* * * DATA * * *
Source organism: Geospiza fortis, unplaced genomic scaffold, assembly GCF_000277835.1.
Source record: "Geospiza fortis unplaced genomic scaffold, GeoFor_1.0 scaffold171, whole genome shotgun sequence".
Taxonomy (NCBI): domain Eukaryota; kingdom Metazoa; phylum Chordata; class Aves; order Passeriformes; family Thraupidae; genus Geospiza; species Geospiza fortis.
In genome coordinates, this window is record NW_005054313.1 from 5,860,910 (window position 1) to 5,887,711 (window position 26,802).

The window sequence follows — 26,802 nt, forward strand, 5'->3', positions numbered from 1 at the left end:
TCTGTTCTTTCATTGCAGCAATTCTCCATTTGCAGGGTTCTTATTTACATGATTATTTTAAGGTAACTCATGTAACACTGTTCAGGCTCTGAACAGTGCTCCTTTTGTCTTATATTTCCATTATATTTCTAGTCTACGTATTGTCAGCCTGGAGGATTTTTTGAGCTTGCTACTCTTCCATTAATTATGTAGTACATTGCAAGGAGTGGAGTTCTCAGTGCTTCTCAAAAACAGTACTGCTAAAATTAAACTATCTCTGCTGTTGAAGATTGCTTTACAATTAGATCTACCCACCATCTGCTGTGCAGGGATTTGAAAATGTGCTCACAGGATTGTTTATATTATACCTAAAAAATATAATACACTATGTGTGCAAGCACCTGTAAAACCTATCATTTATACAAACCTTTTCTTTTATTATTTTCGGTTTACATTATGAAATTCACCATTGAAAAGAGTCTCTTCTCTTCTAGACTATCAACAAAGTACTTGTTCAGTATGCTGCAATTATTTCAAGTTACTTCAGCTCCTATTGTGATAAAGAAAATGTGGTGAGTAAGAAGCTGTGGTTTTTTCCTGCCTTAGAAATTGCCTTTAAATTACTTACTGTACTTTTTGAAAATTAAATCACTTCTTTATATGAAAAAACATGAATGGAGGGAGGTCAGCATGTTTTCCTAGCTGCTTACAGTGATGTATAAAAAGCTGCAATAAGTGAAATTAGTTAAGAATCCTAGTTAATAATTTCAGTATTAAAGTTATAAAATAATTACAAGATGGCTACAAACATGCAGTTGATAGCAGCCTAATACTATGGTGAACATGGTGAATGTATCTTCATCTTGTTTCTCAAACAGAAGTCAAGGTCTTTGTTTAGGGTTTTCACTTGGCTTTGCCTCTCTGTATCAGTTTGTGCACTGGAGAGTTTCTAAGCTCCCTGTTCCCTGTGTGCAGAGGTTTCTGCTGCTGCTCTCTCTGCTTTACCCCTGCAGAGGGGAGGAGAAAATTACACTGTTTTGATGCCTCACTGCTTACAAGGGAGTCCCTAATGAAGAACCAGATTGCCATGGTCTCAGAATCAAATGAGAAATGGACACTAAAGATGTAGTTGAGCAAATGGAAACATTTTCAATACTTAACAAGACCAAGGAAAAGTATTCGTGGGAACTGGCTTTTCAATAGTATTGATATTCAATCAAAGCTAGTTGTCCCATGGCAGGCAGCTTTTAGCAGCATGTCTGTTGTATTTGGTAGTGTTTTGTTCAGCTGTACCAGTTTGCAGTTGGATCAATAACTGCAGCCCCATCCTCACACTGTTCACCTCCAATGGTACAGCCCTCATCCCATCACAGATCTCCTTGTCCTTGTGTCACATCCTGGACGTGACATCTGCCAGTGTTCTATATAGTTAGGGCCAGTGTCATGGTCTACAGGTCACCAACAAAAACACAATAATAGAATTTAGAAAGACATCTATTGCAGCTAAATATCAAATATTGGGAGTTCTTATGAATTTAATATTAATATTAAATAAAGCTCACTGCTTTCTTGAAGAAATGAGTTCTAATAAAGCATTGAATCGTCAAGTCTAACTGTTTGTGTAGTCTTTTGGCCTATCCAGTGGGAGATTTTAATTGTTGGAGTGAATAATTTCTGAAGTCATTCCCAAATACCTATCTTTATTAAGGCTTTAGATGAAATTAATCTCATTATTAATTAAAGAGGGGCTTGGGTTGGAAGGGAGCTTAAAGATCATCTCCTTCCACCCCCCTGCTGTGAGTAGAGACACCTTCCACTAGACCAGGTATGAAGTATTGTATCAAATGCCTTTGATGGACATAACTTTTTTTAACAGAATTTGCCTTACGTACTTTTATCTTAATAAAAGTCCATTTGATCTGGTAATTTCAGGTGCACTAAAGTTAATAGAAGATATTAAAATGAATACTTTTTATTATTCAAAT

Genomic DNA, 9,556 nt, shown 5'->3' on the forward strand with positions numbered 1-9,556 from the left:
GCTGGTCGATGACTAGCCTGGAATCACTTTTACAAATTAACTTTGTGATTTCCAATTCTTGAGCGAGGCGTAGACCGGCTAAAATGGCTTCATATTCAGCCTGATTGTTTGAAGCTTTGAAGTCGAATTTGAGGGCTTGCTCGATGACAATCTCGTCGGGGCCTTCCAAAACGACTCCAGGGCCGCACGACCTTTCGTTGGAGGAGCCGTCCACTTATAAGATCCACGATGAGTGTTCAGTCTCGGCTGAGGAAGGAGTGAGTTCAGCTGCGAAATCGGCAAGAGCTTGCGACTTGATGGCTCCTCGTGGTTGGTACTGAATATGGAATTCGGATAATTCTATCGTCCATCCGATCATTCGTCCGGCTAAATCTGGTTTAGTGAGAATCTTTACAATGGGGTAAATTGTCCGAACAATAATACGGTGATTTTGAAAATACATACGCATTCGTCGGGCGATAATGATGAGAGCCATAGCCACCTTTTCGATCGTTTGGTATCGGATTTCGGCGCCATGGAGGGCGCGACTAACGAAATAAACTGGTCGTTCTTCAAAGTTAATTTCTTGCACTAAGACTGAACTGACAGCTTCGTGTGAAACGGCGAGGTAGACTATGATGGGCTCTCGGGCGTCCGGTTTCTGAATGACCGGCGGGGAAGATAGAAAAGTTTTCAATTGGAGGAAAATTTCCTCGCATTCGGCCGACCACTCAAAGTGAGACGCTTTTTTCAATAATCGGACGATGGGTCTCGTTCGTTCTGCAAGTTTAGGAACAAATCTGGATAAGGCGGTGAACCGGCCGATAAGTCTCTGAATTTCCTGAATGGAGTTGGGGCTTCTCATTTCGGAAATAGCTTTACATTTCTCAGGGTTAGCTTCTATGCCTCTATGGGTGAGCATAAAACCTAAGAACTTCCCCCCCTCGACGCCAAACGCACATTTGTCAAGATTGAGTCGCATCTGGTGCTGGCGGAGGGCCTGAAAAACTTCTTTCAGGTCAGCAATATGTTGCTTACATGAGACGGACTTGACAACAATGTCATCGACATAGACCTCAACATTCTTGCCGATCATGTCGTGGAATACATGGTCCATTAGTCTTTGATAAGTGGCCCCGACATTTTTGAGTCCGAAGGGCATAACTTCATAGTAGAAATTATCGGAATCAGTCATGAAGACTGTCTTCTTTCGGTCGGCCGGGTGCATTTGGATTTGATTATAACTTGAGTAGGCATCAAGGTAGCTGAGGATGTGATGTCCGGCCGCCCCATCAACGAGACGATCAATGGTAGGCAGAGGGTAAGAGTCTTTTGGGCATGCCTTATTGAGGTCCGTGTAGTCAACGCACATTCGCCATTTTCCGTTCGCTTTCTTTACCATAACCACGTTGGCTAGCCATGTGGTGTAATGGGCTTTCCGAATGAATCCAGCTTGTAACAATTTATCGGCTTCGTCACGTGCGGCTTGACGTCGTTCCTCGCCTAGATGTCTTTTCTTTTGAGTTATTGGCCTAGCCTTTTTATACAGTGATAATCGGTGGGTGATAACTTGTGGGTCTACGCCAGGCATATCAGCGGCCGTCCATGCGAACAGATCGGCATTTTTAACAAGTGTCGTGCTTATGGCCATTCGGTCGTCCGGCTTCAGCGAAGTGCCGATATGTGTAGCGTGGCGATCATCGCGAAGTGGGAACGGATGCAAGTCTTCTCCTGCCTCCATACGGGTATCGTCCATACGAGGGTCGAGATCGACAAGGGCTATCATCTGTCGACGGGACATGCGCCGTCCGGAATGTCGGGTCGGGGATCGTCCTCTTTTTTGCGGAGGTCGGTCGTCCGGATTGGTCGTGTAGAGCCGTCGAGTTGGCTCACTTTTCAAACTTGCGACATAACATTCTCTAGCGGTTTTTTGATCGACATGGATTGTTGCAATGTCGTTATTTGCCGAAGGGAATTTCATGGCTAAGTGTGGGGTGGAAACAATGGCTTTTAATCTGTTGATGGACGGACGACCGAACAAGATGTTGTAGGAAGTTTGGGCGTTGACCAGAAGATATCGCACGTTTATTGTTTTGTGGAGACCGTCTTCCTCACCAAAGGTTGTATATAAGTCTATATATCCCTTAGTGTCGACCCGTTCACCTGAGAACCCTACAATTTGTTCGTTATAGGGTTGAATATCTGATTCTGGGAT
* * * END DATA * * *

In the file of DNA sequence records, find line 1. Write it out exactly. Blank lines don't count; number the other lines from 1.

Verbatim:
Source organism: Geospiza fortis, unplaced genomic scaffold, assembly GCF_000277835.1.